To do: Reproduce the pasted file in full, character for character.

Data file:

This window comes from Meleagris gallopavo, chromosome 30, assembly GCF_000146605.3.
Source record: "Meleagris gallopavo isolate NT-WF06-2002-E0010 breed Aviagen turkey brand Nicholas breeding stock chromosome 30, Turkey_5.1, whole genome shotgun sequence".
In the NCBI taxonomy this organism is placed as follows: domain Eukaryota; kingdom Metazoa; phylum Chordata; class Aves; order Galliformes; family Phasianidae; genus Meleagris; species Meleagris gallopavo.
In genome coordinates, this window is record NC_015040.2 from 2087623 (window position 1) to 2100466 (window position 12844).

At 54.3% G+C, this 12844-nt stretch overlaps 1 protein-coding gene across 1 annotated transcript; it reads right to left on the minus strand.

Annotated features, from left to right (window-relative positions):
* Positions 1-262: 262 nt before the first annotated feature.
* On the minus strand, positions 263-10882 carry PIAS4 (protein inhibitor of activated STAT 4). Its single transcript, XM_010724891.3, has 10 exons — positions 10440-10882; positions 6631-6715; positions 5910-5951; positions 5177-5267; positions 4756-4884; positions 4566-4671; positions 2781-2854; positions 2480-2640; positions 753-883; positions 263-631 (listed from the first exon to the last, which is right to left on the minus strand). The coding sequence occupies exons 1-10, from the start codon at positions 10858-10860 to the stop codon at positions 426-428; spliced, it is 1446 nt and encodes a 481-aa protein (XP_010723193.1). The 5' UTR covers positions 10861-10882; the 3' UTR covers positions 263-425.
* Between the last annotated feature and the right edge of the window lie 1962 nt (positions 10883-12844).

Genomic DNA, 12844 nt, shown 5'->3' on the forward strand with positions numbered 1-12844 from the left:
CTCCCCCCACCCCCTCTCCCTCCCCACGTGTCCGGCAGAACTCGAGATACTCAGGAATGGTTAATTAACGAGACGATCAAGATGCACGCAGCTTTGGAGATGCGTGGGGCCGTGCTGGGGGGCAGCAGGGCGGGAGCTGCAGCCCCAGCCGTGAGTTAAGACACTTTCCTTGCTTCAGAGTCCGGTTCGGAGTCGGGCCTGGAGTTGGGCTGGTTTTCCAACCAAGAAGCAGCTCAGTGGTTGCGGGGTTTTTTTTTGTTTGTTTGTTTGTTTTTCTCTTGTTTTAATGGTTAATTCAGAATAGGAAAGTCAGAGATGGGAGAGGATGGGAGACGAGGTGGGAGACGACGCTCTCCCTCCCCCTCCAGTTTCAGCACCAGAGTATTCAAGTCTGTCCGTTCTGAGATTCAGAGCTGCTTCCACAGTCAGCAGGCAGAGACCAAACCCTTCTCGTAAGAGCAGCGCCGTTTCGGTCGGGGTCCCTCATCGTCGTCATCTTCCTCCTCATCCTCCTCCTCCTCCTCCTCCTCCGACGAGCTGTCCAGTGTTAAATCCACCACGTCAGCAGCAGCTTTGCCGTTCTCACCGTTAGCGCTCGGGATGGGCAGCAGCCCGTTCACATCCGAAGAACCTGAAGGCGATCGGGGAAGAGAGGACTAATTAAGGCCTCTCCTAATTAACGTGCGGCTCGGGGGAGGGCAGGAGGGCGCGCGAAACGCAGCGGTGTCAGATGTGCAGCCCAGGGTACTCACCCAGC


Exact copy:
This window comes from Meleagris gallopavo, chromosome 30, assembly GCF_000146605.3.
Source record: "Meleagris gallopavo isolate NT-WF06-2002-E0010 breed Aviagen turkey brand Nicholas breeding stock chromosome 30, Turkey_5.1, whole genome shotgun sequence".
In the NCBI taxonomy this organism is placed as follows: domain Eukaryota; kingdom Metazoa; phylum Chordata; class Aves; order Galliformes; family Phasianidae; genus Meleagris; species Meleagris gallopavo.
In genome coordinates, this window is record NC_015040.2 from 2087623 (window position 1) to 2100466 (window position 12844).

At 54.3% G+C, this 12844-nt stretch overlaps 1 protein-coding gene across 1 annotated transcript; it reads right to left on the minus strand.

Annotated features, from left to right (window-relative positions):
* Positions 1-262: 262 nt before the first annotated feature.
* On the minus strand, positions 263-10882 carry PIAS4 (protein inhibitor of activated STAT 4). Its single transcript, XM_010724891.3, has 10 exons — positions 10440-10882; positions 6631-6715; positions 5910-5951; positions 5177-5267; positions 4756-4884; positions 4566-4671; positions 2781-2854; positions 2480-2640; positions 753-883; positions 263-631 (listed from the first exon to the last, which is right to left on the minus strand). The coding sequence occupies exons 1-10, from the start codon at positions 10858-10860 to the stop codon at positions 426-428; spliced, it is 1446 nt and encodes a 481-aa protein (XP_010723193.1). The 5' UTR covers positions 10861-10882; the 3' UTR covers positions 263-425.
* Between the last annotated feature and the right edge of the window lie 1962 nt (positions 10883-12844).

Genomic DNA, 12844 nt, shown 5'->3' on the forward strand with positions numbered 1-12844 from the left:
CTCCCCCCACCCCCTCTCCCTCCCCACGTGTCCGGCAGAACTCGAGATACTCAGGAATGGTTAATTAACGAGACGATCAAGATGCACGCAGCTTTGGAGATGCGTGGGGCCGTGCTGGGGGGCAGCAGGGCGGGAGCTGCAGCCCCAGCCGTGAGTTAAGACACTTTCCTTGCTTCAGAGTCCGGTTCGGAGTCGGGCCTGGAGTTGGGCTGGTTTTCCAACCAAGAAGCAGCTCAGTGGTTGCGGGGTTTTTTTTTGTTTGTTTGTTTGTTTTTCTCTTGTTTTAATGGTTAATTCAGAATAGGAAAGTCAGAGATGGGAGAGGATGGGAGACGAGGTGGGAGACGACGCTCTCCCTCCCCCTCCAGTTTCAGCACCAGAGTATTCAAGTCTGTCCGTTCTGAGATTCAGAGCTGCTTCCACAGTCAGCAGGCAGAGACCAAACCCTTCTCGTAAGAGCAGCGCCGTTTCGGTCGGGGTCCCTCATCGTCGTCATCTTCCTCCTCATCCTCCTCCTCCTCCTCCTCCTCCGACGAGCTGTCCAGTGTTAAATCCACCACGTCAGCAGCAGCTTTGCCGTTCTCACCGTTAGCGCTCGGGATGGGCAGCAGCCCGTTCACATCCGAAGAACCTGAAGGCGATCGGGGAAGAGAGGACTAATTAAGGCCTCTCCTAATTAACGTGCGGCTCGGGGGAGGGCAGGAGGGCGCGCGAAACGCAGCGGTGTCAGATGTGCAGCCCAGGGTACTCACCCAGC